Noah review


“Noah” is the movie adaptation of the Biblical epic, where god warns the only man he trusts to build an Ark in order to save as many innocent lives as possible. Like any other adaptation, this movie is not exactly loyal to the original source. Therefore, it infuriated many religious people all over the world. This movie marks the reunion of Darren Aronofsky and Jennifer Connelly after over 13 years (their last movie was the requiem for a dream, 2000) and also, the reunion of Russell Crowe and Jennifer Connelly after A beautiful mind, released in 2001. The presence of the above three artists who are simply good at their respective jobs indeed motivated me to watch this, no matter how bad the plot turned out. Plus, we have Emma Watson in her next big movie since the Harry Potter series.

Noah (Russell Crowe) sees the great prophecy shown to him in a dream where the world is going to end, covering and annihilating all forms of life. Then he sees the new life that follows, however it will be in the absence of the god’s favorite creation, man. After accepting the inevitable, he begins to build an Ark that could withstand the flood, along with his wife Naameh (Jennifer Connelly), sons and the fallen angels, whom he encounters in his journey while trying to escape from murderers. He meets and rescues a sterile young girl named Ila (Emma Watson) who falls in love with Shem (Douglas Boothe), Noah’s eldest son. Then after (somehow) knowing the same prophecy, Tubal-Cain (Ray Winstone) demands a place in Noah’s Ark. Noah denies it believing that god wanted mankind to end.


Darren Aronofsky’s direction kept up with his reputation of showing his imagination of an event with disturbing visuals, it is less perturbing in this movie compared to Requiem for a dream and the black swan. The movie starts with a perfect monologue and opening, but then it is followed by dragging that makes the audience uncomfortable with boredom. Later on, after the flood is depicted, the pace increases exponentially. Some of the events looked too artificial, like the scene where Methuselah (Anthony Hopkins) Noah’s grandfather heals Ila’s (Emma Watson) infertility. In a way, it seemed as the only important role of Methuselah in Noah’s world. Russell Crowe is great as usual with his tough personality and vocal performance. The scene where he is torn between conflicting choices are on point. But this version of the biblical hero is hard to digest, due to his cold unconquerable nature and his obstinacy towards his family, because of which they spend half the time in fear or depressed. Jennifer Connelly is perfect as a woman who loves unconditionally, a mother who would do anything for her children even if it contradicts her husband’s views. She is steadfast in her portrayal and her emotional moments with Russell Crowe are worth mentioning in terms of acting quality. In this ensemble film, Emma stood out with her punchy acting especially in the second half where the circumstances challenge her.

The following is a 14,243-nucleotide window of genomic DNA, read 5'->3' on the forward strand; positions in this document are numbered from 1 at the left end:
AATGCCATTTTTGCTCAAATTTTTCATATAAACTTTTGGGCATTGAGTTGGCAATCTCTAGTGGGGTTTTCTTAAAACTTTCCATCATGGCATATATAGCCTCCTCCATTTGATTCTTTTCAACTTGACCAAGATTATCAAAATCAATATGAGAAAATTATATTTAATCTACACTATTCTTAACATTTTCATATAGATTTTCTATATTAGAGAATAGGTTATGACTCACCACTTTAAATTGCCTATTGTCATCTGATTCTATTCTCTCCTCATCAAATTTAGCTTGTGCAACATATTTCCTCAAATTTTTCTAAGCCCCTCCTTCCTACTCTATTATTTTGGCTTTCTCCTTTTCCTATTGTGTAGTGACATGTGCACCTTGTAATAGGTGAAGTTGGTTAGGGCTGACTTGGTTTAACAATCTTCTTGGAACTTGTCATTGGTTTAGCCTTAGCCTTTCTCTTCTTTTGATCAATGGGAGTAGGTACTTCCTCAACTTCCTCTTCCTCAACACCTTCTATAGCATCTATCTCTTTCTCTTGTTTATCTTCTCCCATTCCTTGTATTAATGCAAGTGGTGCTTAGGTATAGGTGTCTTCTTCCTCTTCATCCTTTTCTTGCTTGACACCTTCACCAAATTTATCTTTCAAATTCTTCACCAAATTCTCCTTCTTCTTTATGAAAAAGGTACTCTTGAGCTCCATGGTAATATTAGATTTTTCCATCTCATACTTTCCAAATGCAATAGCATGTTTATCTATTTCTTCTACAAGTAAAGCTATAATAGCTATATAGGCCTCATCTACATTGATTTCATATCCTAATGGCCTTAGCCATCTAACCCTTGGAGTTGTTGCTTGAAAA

Ila is a fascinating character performed effectively by Emma Watson. Noah is, in a way, her movie. People going with surmise will end up contented with her flexible performance. Logan Lerman was average compared to his range depicted in Perks on being a wallflower, 2012. Douglas Boothe’s presence did not have the required effect due to his less impressive acting. Ray Winston added his cents and made an effective appearance with good moments, only moments.

I don’t appreciate a lot of CGI, but the 3D version makes it look convenient and enjoyable. The technical side did their effort to please the audience expecting action if only they could make the “Fallen angels” look a little more amiable. Clint Mansell made the visual livelier with his haunting compositions. The montages that showed the evolution of earth and human race is done efficaciously with Russell Crowe’s narration, and due to the fact that current scenario could be related to the drastic effects mentioned, thus grasping our attention. The make-up department left out a detail; Russell Crowe was shown as an old man later on after a gap of 10 years, but Jennifer Connelly looked the same literally.

The fact that this movie is so different from the bible is cringe worthy, the final pregnancy sequence and Noah’s reaction to it makes us question his integrity as a man. Was Noah this supercilious in terms of the judgment of human race? And subsequent child birth shown somehow reminded me of the typical scenario here in India (in most parts), China, Turkey, Africa etc.  If you are a Christian, know that since this movie was banned in many religious countries then could contradict with what you were taught. But as a movie with 3D and special effects it is worth a glance. As a nature rights supporter, I was glad to hear Noah describe the animals as the “innocent ones who deserves to be saved”. It could be a small poke to all those who turn back on animal rights.


Featured image source: wikia

Disclaimer: This is an updated review that was first published in author’s personal blog.


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  5. As a hollywood film that (necessarily) has to work within the white spaces not filled-in by the Scripture, and allowing some extra-biblical heavenly beings that help speed the ship building along but are not determinative to the plot or theology… I enjoyed this film a great deal and would really love to get a group of Judeo-Christians together to share all of the bits and fragments of history, tradition, and actual Scriptural additions that were and were not a problem for an orthodox viewing of this (presented as history-with-poetic-license) film. Thanks for your review. I even talked my profs at Luther Rice College to do a two-part review if you are interested in what my trusted profs said about the film…shalom.. Et Carter 11/25/16

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